For someone who admittedly attended “only a few games” while a student, Richie Conta (FCRH ’68) has sure made up for it since graduation. An estimated 700-plus home games later, Conta has missed exactly 13 Rams men’s basketball contests at Rose Hill Gym, Madison Square Garden, and other “home” venues since 1970-71.

It’s that dedication to Fordham hoops through all those years, which continues today, that helped earn Conta the 2020 Posse Award, to be presented by the Michael J. Armstrong Foundation at Saturday’s Rebounders Reception at 12:30 p.m., prior to the Rams’ tip off vs. Richmond at 2 p.m. The Foundation honors the loss of the class of ’90 and fervent Rams supporter who passed away on 9/11/01, as well as his memory and the qualities and zest for life that made Mike the unique individual that many loved.

It was that Digger Phelps-led squad that went 26-3 and won two NCAA Eastern Regional games that got Conta hooked, and the fun of the games that brought him back again and again.

“I was in Madison Square Garden for those magic games, Notre Dame and Marquette,” said Conta. “It was so much fun, I just kept going and going and going, it became an obsession.”

This kind of dedication has led to a few concessions based on the team schedule, not just for Conta but his family.

“My eldest daughter decided to get married in November,” Conta explained, “but I said, ‘You can’t get married in November, because it’s probably on a Saturday, there might be a game.’ So she rescheduled for August. That was the year that Sandy hit in late October. The place she would have gone in November [on Long Island] was totally wiped out, and nobody could have gone to it. And it was one of the greatest weddings in August! Thank God for the Fordham Basketball team!”

That pride and commitment to the program made Conta a natural selection for the Posse award, according to Mike’s sisters Laura and Marian.

Mike Armstrong

“Marian and I have noticed Richie for as long as we have been going to games, which started during the 2002-2003 season,” said Laura. “His presence is a constant. We sit just a row apart and have always admired how passionately he cheers on his beloved Rams, while also keeping a scorebook of each game’s stats. Surprisingly, the first time either of us actually spoke to Richie was when Marian approached him to ask that he be this year’s Posse Award recipient. As we have gotten to know Richie throughout the season, one of the facts that I find most fascinating is that he has missed only 13 games since he started attending games in 1971. Remarkable!”

Marian concurs. “To touch on what Laura said, even though we had never talked to Richie, we felt like we knew him from observation, which I know must sound so peculiar,” she added. “He was so outspoken and passionate from his seat and at the same time so detail oriented. We didn’t realize he was such a humble guy until we started talking to him.”

Conta feels a special honor in being selected for the Posse Award in its connection to 9/11.

“It was a tremendously traumatic event for the country. It really hit me hard,” he remembered. “My brother was supposed to be in the World Trade Center, but he got called to Baltimore. He lived on 16th St., and he got lung cancer. It was probably from that. Those people who died were our fellow Americans, so it means a lot to me.”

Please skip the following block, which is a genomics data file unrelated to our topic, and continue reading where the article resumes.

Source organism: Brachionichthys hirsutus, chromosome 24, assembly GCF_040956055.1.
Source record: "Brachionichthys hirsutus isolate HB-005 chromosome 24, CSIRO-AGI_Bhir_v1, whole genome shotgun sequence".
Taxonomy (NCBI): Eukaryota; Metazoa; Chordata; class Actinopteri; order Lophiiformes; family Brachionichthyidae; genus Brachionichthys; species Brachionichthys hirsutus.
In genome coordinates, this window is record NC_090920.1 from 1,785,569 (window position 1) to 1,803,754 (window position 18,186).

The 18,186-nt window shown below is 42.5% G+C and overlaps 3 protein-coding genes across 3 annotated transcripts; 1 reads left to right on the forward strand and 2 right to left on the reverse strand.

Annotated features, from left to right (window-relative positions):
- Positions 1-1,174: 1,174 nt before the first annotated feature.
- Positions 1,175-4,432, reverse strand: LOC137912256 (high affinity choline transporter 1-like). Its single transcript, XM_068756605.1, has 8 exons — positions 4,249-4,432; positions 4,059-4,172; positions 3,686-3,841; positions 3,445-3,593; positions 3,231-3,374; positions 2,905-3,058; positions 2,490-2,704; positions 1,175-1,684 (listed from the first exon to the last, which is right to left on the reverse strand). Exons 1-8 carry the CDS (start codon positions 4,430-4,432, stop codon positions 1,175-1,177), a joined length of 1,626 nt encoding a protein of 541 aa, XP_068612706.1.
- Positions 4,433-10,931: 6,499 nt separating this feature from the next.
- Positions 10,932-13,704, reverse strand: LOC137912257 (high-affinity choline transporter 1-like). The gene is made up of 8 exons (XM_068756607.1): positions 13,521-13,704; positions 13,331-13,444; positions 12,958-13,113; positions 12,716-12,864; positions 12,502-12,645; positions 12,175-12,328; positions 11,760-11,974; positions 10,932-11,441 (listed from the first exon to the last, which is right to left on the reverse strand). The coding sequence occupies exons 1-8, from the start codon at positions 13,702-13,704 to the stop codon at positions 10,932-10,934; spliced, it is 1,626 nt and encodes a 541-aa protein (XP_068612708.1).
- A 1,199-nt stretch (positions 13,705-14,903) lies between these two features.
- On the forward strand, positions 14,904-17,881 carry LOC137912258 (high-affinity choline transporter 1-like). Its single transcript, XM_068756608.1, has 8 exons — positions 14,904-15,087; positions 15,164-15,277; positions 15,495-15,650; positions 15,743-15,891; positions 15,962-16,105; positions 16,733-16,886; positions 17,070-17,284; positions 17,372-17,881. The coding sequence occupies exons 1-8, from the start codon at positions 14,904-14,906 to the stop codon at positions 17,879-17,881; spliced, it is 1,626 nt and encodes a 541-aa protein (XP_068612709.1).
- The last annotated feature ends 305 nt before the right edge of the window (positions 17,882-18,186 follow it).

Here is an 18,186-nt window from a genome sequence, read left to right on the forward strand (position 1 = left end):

Conta doesn’t just watch the games from his familiar spot; for 49 years he has kept those meticulous scorebooks detailing the scoring and other plays. It’s a treasure trove of Fordham hoops history, witnessed by someone who has seen it all—the good times and the bad—over seven decades from the 1960s through now to the 2020s.

“I was a physics/math major, so numbers are my thing,” noted the New York native who has lived in Bloomfield, N.J., where his business was located, for more than 20 years. “I wanted to keep track of everything.”

Along the way, he’s had dozens of favorite games and players, but one sticks out in particular, and it’s one that probably only the most fervent of Rams fans would remember clearly.

“Nobody remembers John O’Neill [class of ’77], and he was my favorite of all time,” said Conta. “He would be a tremendous three-point shooter now. He was about 6-5, and I remember one St. John’s game, we lost, but he scored around 35 points and had like 15 rebounds and [St. John’s Coach] Lou Carnesecca said, ‘Who is this guy?’ He was a great player.”

With amazing recall, Conta counts two of his other favorite games, played more than two decades apart.

Bevon Robin

Bevon Robin beating St. John’s at the Garden [12/9/2000], and there was a great game in the early ’70s, this guy Wendell Holland, he was a bench player, and we were playing Providence [Dec. 1971], we were down like 20 points, [Fordham Coach Hal] Wissel sends in Holland. Ernie DeGregorio was the guard, and Holland put on a one-man show, stealing the ball, and we won that game [77-72]. It was the great upset of the year.”

Conta has been there for it all, and epitomizes the Posse Award, whose winners range from Class of ’65 student-athlete Mike Fitzgerald last year to a pair of all-time Fordham supporters Joe Kraemer and Bill Smith Sr., both of whom recently passed away.

“Having our recipient be someone as humble as Richie is a real comfort to us this year,” noted Marian Armstrong, “given we are all so saddened by the passing of former recipient Bill Smith, Sr., in October and the recent death of our first recipient, Joe Kraemer, as well as the passing of Ray Baker, Sr., the father of our recipient Ray Baker. Both men passed on January 12th. These three great men were individuals my brother looked up to, and they were dear friends to us and to Fordham basketball. They will remain in our hearts and continue to be an enormous inspiration to us going forward.”


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